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Opel Manta A series Fact File by Stephen Godfrey & Mark Kinnon
Produced From: 1970 - 1975
Total Number Produced: 498 553
UK Specifications (1971)
Models types available in the UK
Model types available in Europe
1.6 & 1.9 litre engines and many variations of trim
Opel Manta A: Space with Style - By Stephen Godfrey
It is possible to draw many parallels between the Opel Manta and the Ford Capri. Yet Opel insisted that their car was not introduced as a Capri competitor. Opel pointed out that they were already producing four ranges of conventional saloons. They had already introduced one specialised vehicle, the Opel GT which was an attempt to cover one part of the market, that had been missed by other ranges, the Manta grew up along the same lines.
It is true to say, then, that the Manta is the result of the same market research findings as Fords: that there was a demand for more than a box on wheels, a really well styled car of compact size offering a high standard of comfort and equipment.
The Manta was styled under the direction of Chuck Jordan before he left Opel for America. It owes nothing to any previous model and there are no pressings in common with anything else in the range.
As far as the body is concerned, it was a new car from the ground up.
The wheelbase is only slightly bigger than the Kadett (five inches less than a Capris), yet the front and rear track is increased by nearly three inches, matching the Capri very closely. It is an inch longer, an inch narrower and two inches higher.
The Manta nose is styled around four small circular headlamps. The nose is relatively short and the bonnet front hinged. Side treatment is very restrained, only a minimum of trim to interrupt the smooth flow of the surface. The lower waistline and the extra overall height has resulted in a large window area. The front drip rails (though not the roofline gutters) have been eliminated to reduce wind noise. For the same reason there are no quarter lights in the doors.
The rear styling is a full fastback, finishing in a slightly upswept spoiler type tail. The object was to provide reasonable back seat space and the largest possible boot.
The Manta was given its preview at the Paris Show in September 1970, initially in three variations: the base model, Manta Deluxe (L) and Manta Rallye (SR). Only the last two sold in the UK. There are three engine options, two 1.6 litre units of 68 and 80 bhp (which was a new engine only offered in the Manta and Ascona) and a 1.9 litre engine with 90 bhp. The base car came with either 1.6 litre unit, the L can have either of the three and the SR can have either of the top two units. All had five bearing crankshafts, with overhead valves operated by a chain driven camshaft mounted in the cylinder head instead of the block.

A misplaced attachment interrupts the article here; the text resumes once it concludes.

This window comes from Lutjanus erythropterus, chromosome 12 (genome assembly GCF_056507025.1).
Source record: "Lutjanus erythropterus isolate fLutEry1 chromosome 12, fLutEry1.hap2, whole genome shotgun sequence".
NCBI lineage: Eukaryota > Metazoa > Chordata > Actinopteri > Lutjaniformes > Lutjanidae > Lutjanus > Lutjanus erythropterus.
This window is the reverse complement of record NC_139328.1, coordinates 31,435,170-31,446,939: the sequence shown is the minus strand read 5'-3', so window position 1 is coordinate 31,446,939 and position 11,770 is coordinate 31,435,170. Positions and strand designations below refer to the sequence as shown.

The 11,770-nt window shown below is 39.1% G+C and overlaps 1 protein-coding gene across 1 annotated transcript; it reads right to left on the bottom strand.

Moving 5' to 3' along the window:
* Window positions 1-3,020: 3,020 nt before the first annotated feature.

Later, in Europe, the 1.2 litre OHV Kadett engine was also available but (thankfully) it wasnt sold in the UK. Most of the driveline components were derived from contemporary Opel units. For example, the gear ratios (manual) were the same as those on the Rekord Sprint at 3.67:1 final drive.
The brakes were also from the Rekord. Front suspension was new, using double wishbones and coil springs and they had rack and pinion steering. At the rear was a live axle, trailing arms and a panhard rod and progressive rate coil springs.
GM Strasbourg automatic transmission was available as an alternative to the standard four-speed manual, but only with the 1.9 and 1.6S units. The transmission choice is basically down to what you prefer as they are both good, the automatic being more lively than you would expect.
The SR package is a very desirable item as this includes a much higher spec: full instruments, sports wheels, 1.9 engine, etc. Early SRs, or Rallyes as they were called, very often had blacked out bonnets and Rallye stripes. Furthermore instead of Rostyle type wheels, Rallyes had hub type sports wheels very similar to that on the Opel GT.
Another additional Manta version introduced in October 1972 was the Berlinetta. It had the 1.9S engine with vinyl roof, sunroof (Webasto or steel), nylon cloth upholstery, sports wheels, headrests, drivers door mirror, rubber strips on the bumper, and a rev counter instead of a clock.
In March 1974, a model called the Luxus was introduced, featuring a vinyl roof, sliding sunroof, nylon cloth upholstery, sports wheels, headrests, drivers door mirror, the 1.9S engine and was finished in Signal Red. Four hundred were produced (along with 400 four door Asconas in Signal Blue).
The fuel injected GT/E A series was never produced in RHD form so was not sold in Britain.
Probably the most exciting model was the Turbo Manta, which appeared in October 1974. This was a Berlinetta model with the 1.9 carburettor engine with a Holset turbocharger and manual or automatic transmission. A limited slip differential was also an option.
The cars (28 were built) were modified by Broadspeed in conjunction with the Dealer Opel Team and built for the RHD UK market. The Turbo Manta was black with a large front air dam and silver coachlines and small "turbo" lettering on the rear quarters. They all had maroon cloth interiors and a turbo boost gauge replaced the clock.
The other Manta A 'special' was the TE2800 produced by Transeurop Engineering.
They dropped a tuned (142 bhp) 2.8 litre Opel six cylinder engine and gearbox into a Manta shell with appropriate modifications to the running gear. Performance was: 0-60 mph in 7.6 seconds, 0-100 mph in 22 seconds, and a standing start kilometre in 29.2 seconds. Top speed was 130mph.
Bodywork was similar to an Irmscher body kit with a bonnet bulge. A rally version was also produced with an engine tuned to give 230 bhp.
Some other special parts fitted were Recaro rally seats, 7" alloys, vented discs, LSD, Nardi steering wheel and uprated suspension.
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